Bakers Journal

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The Final Proof: Baking for the FODMAP diet

What is the FODMAP diet? How can you bake for this food intolerance? Dummer explains.


February 6, 2020
By Jane Dummer


Topics
FODMAP is an acronym for short-chain carbohydrates that are resistant to digestion. PHOTO © mkldesign / Adobe Stock

For people with digestive concerns like irritable bowel syndrome (IBS), traditional bread and baked goods can be challenging to include in their diet. According to the Canadian Digestive Health Foundation, it is estimated that 20 million Canadians suffer from some type of digestive issue. Often gluten is blamed for many digestive symptoms. Celiac disease and gluten intolerance are serious conditions; however, gluten may not be the main trigger in other digestive concerns such as IBS.

Over the past decade, nutrition science research has supported the low FODMAP diet for individuals with IBS to improve symptoms. The low FODMAP diet was founded by researchers at Monash University in Australia in 2008. What does FODMAP stand for? It is an acronym for Fermentable Oligosaccharides including fructans, Disaccharides including lactose, Monosaccharides including fructose And Polyols including sorbitol, mannitol, maltitol, xylitol and isomalt. These are short-chain carbohydrates that are resistant to digestion.

Kate Scarlata, MPH, RDN Boston-based Digestive Health and low FODMAP diet expert explains, “The American Journal of Gastroenterology provided their monograph on management of IBS, suggesting a low FODMAP diet for overall symptom improvement in IBS patients.  In a recent survey of 1562 American gastroenterologist published in 2018, over half of the doctors recommended diet therapy to over 75 per cent of their IBS patients and most commonly recommended a low FODMAP diet. It is important to note, that digestive symptoms from FODMAPs is a food intolerance reaction, not an allergy.”

As a result, when it comes to conventional bread and baked goods, FODMAP ingredients are very common. There is a need for breads and baked goods to be suitable for a low FODMAP diet. Scarlata identifies, “Removing fructans or reducing fructans via slow fermentation, for example bacteria and yeast in sourdough culture will consume the fructans. And utilizing low FODMAP grains, such as sorghum, in baking are common techniques to produce products that are easier to digest for the IBS population.”

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Scarlata acknowledged there are low FODMAP cafes and restaurants in Australia. However, the USA and Canada are not there yet. With the growing number of individuals with IBS and the benefits of symptom management via a low FODMAP diet, there is a market for such baked goods in North America.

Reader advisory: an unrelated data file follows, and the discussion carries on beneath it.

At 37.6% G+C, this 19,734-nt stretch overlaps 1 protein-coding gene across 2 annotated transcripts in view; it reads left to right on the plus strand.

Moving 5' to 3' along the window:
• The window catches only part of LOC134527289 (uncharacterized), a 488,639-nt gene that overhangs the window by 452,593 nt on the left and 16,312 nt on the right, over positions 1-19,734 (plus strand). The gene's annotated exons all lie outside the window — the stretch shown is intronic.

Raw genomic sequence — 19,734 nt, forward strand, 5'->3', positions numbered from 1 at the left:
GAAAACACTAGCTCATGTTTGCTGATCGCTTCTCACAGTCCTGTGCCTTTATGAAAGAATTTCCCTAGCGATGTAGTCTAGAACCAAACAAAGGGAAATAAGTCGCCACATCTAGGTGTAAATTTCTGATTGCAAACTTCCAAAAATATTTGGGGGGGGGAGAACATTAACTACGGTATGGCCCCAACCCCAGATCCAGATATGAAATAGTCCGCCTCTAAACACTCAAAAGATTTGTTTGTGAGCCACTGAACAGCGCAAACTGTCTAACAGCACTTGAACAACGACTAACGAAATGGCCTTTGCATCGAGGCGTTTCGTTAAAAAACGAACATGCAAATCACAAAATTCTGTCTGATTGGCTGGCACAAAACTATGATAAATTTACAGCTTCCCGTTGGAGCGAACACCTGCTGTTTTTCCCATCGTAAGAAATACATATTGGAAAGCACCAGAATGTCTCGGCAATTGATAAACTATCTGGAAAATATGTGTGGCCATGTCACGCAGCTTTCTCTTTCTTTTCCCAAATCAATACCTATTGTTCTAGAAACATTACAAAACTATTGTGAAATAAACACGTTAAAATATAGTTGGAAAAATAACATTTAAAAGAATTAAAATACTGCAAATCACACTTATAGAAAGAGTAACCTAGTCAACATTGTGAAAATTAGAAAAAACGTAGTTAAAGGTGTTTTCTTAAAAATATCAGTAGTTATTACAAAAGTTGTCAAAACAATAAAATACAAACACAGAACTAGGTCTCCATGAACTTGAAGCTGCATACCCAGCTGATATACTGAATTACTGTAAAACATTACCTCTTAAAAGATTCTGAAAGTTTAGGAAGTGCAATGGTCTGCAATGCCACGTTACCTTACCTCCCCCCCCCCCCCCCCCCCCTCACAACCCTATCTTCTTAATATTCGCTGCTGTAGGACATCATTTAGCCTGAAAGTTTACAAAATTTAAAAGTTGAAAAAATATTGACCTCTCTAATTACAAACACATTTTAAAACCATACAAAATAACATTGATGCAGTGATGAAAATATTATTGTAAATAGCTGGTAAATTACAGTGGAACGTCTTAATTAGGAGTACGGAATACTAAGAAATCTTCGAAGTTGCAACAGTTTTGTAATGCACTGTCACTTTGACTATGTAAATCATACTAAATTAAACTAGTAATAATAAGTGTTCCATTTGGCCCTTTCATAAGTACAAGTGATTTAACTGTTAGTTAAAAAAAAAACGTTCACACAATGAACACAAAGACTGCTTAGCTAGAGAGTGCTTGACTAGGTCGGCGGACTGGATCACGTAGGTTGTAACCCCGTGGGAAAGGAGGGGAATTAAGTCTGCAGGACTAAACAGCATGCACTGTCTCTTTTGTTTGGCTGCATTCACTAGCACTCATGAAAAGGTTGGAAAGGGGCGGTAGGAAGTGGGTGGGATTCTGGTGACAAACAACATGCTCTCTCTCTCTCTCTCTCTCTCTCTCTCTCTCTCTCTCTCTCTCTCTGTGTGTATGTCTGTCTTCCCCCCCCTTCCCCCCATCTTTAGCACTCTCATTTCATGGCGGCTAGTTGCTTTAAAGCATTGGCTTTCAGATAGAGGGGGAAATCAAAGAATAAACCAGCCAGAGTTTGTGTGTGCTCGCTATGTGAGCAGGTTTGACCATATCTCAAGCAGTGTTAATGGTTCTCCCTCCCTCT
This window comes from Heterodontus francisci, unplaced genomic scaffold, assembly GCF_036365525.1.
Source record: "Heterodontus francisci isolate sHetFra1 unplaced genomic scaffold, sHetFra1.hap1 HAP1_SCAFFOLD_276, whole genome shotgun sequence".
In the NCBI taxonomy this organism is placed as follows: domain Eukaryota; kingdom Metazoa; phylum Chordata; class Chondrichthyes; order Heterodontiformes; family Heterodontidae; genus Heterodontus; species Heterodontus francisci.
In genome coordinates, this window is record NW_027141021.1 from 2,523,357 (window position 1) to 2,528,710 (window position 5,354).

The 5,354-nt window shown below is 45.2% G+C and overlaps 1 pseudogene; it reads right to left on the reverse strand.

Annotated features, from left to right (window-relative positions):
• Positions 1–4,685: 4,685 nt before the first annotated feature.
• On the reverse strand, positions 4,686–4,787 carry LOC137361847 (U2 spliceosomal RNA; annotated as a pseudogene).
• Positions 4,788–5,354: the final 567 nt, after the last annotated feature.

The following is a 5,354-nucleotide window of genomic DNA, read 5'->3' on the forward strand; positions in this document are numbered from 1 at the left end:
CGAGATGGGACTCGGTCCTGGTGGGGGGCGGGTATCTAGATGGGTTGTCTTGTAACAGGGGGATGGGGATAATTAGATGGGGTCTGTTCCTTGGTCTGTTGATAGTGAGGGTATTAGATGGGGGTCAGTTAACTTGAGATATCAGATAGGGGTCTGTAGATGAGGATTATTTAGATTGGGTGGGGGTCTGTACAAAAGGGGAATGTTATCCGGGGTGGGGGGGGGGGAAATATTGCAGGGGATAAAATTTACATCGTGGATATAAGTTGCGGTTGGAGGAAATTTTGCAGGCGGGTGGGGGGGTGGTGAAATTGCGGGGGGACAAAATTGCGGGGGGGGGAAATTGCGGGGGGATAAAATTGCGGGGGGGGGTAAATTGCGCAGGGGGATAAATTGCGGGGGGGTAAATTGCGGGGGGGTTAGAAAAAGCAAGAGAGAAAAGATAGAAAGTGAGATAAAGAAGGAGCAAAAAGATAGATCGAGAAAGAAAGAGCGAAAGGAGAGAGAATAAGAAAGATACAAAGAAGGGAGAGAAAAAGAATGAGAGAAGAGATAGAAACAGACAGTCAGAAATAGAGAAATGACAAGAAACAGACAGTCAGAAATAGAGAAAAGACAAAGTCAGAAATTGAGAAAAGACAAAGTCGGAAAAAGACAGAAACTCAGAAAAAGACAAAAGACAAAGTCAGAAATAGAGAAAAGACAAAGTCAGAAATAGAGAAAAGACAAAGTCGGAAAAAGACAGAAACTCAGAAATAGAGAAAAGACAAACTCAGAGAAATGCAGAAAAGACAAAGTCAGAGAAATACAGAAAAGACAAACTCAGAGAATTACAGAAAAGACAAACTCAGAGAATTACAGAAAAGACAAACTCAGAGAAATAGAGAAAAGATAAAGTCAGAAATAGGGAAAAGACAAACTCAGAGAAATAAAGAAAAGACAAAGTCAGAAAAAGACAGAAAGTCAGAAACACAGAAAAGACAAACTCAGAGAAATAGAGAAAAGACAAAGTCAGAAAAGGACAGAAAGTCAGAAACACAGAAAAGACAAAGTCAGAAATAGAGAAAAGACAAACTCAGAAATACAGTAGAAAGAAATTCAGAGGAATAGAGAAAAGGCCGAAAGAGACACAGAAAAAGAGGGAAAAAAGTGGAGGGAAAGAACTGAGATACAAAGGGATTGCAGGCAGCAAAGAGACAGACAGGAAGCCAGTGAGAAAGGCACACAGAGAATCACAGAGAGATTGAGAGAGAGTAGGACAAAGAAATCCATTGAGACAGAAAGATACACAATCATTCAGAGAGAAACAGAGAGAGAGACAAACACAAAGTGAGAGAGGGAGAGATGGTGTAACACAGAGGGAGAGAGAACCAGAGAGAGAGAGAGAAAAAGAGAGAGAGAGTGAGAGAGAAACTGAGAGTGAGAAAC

The folks at COBS Bread agree: They have a line of LowFOD™ loafs, mini loafs and buns. The trademarked LowFOD™ flour is created by Manildra. Yvonne Anderson, Marketing Communications Manager, COBS Bread explains their process, “There is an extra step…it’s an all-natural wet extraction process, no chemicals or GMOs are used, to remove the FODMAP contributing components (mainly fructans). After this removal, it is considered ‘normal’ flour, meaning it still has gluten, but it is low in the FODMAPs.”

COBS Bread trialed the LowFOD™ loaf at selected locations across Canada from November 2018 to January 2019. Then they launched it across the entire network in August 2019. Every COBS Bread location (122 bakeries in Canada) bakes LowFOD™ in a large loaf, a mini loaf, and buns daily. The LowFOD™ includes a mix of grains and seeds including oat bran, millet, poppy seeds, flax seeds, psyllium seed husk, kibbled sorghum, enriched wheat flour, and malted barley flour.

Steff Steers, owner-operator of two COBS Bread locations in Kitchener-Waterloo explains, “It takes time to bring a new product to life. We ensure the Monash Certification is on it before it comes to bakery. Customer feedback has been incredible. People have come in and thanked me for giving them a fresh baked bread option that doesn’t cause digestive discomfort. I will hear multiple times a day ‘I love this loaf’.”

Currently, COBS is trialing other LowFOD™ products in their head office test bakery and Steers is hopeful they will be trialed at the two bakeries she owns in Kitchener-Waterloo. It’s still early to predict if low FODMAP friendly breads and baked goods will become more mainstream in 2020, but for now, it’s exciting to see the innovation in this space.


Jane Dummer, RD, known as the Pod to Plate Food Consultant, collaborates and partners with the food and nutrition industry across North America. www.janedummer.com